Was there a book you felt you needed to hide from your parents?
No. The most shameful, indecent, and arousing literature in the house when I was eleven would have been my father’s Harold Robbins’ paperbacks, that I was furtively reading, and by the time I was a few years older I could read what I liked, safe in the knowledge that neither of my parents were that interested.
Is there a book you've faked reading?
No. I have a morbid fear of being the person who maintains that their favourite part of Harper Lee’s book was when they finally killed that bloody irritating mockingbird.
Can you name a book you've bought for the cover?
No—and that’s despite being a huge appreciator of book covers. When I bought all of the Corgi paperback editions of Ray Bradbury stories as a teenager, it was purely because I was crazy about Bradbury at the time, and the silver-backed, beautifully-designed Bruce Pennington covers were simply a massive bonus.
Is there a book that changed your life?
Thinking about it, if I hadn’t been quite so enthusiastic about the (retrospectively dubious) ideas in Timothy Leary’s Politics of Ecstasy—the Paladin paperback edition with the exquisite Martin Sharp cover—then I probably wouldn’t have been expelled from school for dealing LSD, wouldn’t have been forced back onto my own resources, and very possibly would never have ended up as a writer. Admittedly, it’s perhaps not the most heart-warming or inspiring way for a book to change one’s life, but looking back I’m very grateful that it did, even if many of Leary’s central tenets turned out, in my adult opinion, to be nonsense.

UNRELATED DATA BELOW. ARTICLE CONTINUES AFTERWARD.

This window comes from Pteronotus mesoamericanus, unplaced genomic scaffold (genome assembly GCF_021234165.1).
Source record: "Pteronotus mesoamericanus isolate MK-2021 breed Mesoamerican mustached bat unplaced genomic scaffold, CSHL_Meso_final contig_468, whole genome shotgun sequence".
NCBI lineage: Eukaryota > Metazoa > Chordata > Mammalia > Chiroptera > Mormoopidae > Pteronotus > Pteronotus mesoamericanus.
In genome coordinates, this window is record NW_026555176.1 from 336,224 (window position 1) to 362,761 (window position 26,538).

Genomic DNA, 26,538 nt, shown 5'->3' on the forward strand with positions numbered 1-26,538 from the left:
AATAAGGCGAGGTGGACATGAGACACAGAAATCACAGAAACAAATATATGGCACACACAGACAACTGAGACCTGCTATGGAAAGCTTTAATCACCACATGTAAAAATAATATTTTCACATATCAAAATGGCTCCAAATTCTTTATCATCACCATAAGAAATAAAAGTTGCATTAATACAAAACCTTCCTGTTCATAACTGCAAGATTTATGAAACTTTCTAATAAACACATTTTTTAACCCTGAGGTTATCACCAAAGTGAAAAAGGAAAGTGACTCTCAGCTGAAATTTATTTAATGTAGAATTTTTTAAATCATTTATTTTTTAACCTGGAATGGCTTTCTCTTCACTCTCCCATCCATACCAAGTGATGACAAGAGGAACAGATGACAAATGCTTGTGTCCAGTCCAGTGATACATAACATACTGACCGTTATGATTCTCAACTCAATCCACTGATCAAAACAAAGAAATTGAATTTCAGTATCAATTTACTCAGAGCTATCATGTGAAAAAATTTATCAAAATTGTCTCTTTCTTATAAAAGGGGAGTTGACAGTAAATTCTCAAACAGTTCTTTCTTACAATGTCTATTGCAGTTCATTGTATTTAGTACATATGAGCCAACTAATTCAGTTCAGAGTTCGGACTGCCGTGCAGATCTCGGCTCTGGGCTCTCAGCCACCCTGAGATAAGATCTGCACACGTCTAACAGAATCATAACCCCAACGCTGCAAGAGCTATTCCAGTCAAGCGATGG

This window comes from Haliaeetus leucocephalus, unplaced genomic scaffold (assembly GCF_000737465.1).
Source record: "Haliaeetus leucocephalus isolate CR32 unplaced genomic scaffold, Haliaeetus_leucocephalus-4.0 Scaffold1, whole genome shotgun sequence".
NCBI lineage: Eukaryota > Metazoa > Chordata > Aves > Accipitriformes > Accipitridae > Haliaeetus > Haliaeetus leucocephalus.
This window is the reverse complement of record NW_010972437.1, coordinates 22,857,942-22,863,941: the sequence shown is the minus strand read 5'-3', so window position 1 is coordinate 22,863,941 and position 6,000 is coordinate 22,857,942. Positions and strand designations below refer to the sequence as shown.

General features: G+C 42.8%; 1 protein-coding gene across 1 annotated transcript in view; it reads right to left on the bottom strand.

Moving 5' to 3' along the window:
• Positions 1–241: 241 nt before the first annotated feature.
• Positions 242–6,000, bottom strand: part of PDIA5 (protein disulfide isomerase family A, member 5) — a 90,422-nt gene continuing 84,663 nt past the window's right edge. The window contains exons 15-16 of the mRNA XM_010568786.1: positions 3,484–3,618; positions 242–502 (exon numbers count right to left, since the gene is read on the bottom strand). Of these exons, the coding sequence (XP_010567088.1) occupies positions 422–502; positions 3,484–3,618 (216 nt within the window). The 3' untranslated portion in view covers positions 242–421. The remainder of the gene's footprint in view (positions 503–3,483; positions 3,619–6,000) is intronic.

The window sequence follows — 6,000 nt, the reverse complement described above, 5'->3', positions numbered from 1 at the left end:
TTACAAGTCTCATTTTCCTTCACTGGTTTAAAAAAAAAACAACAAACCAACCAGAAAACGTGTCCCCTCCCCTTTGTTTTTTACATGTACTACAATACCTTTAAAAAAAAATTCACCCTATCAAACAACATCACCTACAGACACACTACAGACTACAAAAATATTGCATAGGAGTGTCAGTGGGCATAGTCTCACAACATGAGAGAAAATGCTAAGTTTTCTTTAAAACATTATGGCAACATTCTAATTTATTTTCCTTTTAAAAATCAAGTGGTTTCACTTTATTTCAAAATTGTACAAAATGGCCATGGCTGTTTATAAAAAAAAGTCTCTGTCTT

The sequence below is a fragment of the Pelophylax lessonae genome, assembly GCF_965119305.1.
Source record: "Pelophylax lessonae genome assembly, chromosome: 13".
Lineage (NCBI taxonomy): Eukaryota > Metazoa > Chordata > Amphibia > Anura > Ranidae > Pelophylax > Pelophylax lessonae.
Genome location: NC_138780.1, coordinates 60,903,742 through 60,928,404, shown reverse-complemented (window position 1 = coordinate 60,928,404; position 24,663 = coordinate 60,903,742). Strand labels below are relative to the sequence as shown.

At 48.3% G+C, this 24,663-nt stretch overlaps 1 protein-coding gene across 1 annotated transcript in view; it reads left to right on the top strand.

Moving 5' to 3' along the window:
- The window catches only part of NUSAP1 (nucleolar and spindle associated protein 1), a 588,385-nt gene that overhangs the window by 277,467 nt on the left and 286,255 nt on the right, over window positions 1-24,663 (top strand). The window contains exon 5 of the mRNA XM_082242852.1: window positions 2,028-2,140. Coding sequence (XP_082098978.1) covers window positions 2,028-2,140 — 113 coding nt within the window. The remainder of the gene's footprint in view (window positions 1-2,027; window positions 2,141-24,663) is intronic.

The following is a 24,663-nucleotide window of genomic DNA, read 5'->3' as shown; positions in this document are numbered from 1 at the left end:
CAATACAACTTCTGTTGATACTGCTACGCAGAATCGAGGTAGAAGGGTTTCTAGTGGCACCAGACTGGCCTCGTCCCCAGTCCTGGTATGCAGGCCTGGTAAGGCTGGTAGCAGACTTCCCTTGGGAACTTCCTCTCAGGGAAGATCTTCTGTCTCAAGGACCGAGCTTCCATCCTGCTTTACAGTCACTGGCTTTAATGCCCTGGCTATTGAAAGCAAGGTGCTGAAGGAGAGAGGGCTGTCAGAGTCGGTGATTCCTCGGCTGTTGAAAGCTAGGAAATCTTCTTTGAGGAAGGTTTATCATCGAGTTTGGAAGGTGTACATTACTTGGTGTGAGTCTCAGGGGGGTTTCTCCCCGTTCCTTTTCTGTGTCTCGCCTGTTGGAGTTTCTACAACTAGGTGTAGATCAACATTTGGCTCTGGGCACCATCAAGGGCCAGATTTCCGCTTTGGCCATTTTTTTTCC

Can you name a book for which you are an evangelist (and you think everyone should read)?
There’s nothing that I’d claim to be evangelical about since I recognise that my particular tastes do not necessarily appeal to everyone. That said, I think that more people should read Flann O’Brien’s The Third Policeman, Gilbert Sorrentino’s Aberration of Starlight and Steve Aylett’s Heart of the Original, along with far too many other titles for me to have the energy to evangelise over.
Is there a book you would most want to read again for the first time?
Some books, I find, can offer unexpected riches on a second reading—something I’ve recently learned from a re-reading of the underrated Richard Brautigan—whereas others can disappoint and perhaps tarnish an otherwise glowing memory. One day I’d like to finish Finnegans Wake, but that remains an aspiration rather than a commitment.
What is the last piece of art (music, movies, tv, more traditional art forms) that you've experienced or that has impacted you?